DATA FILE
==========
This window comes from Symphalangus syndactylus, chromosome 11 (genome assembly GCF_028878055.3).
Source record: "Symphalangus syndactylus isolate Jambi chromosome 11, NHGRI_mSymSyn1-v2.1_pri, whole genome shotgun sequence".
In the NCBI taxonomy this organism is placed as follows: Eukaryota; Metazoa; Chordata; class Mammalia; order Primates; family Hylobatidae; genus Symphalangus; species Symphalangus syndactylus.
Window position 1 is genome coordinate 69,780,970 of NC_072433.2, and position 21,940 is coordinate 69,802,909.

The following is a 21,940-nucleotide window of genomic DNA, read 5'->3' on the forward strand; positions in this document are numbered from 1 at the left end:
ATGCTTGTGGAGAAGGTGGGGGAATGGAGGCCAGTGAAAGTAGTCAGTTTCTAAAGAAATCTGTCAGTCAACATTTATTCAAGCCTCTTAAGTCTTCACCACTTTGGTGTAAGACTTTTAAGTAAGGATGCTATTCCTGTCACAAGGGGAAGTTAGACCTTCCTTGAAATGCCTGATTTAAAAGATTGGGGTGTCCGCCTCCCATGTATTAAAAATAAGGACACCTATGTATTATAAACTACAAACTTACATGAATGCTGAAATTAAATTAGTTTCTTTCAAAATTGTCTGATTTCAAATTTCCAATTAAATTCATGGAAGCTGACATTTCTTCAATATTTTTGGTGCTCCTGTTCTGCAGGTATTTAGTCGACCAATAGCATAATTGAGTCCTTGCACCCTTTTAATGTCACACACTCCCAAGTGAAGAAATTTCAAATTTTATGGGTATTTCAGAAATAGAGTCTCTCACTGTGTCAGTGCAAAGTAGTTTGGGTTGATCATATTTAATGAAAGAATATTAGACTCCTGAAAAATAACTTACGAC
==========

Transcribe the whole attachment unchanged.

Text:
This window comes from Symphalangus syndactylus, chromosome 11 (genome assembly GCF_028878055.3).
Source record: "Symphalangus syndactylus isolate Jambi chromosome 11, NHGRI_mSymSyn1-v2.1_pri, whole genome shotgun sequence".
In the NCBI taxonomy this organism is placed as follows: Eukaryota; Metazoa; Chordata; class Mammalia; order Primates; family Hylobatidae; genus Symphalangus; species Symphalangus syndactylus.
Window position 1 is genome coordinate 69,780,970 of NC_072433.2, and position 21,940 is coordinate 69,802,909.

The following is a 21,940-nucleotide window of genomic DNA, read 5'->3' on the forward strand; positions in this document are numbered from 1 at the left end:
ATGCTTGTGGAGAAGGTGGGGGAATGGAGGCCAGTGAAAGTAGTCAGTTTCTAAAGAAATCTGTCAGTCAACATTTATTCAAGCCTCTTAAGTCTTCACCACTTTGGTGTAAGACTTTTAAGTAAGGATGCTATTCCTGTCACAAGGGGAAGTTAGACCTTCCTTGAAATGCCTGATTTAAAAGATTGGGGTGTCCGCCTCCCATGTATTAAAAATAAGGACACCTATGTATTATAAACTACAAACTTACATGAATGCTGAAATTAAATTAGTTTCTTTCAAAATTGTCTGATTTCAAATTTCCAATTAAATTCATGGAAGCTGACATTTCTTCAATATTTTTGGTGCTCCTGTTCTGCAGGTATTTAGTCGACCAATAGCATAATTGAGTCCTTGCACCCTTTTAATGTCACACACTCCCAAGTGAAGAAATTTCAAATTTTATGGGTATTTCAGAAATAGAGTCTCTCACTGTGTCAGTGCAAAGTAGTTTGGGTTGATCATATTTAATGAAAGAATATTAGACTCCTGAAAAATAACTTACGAC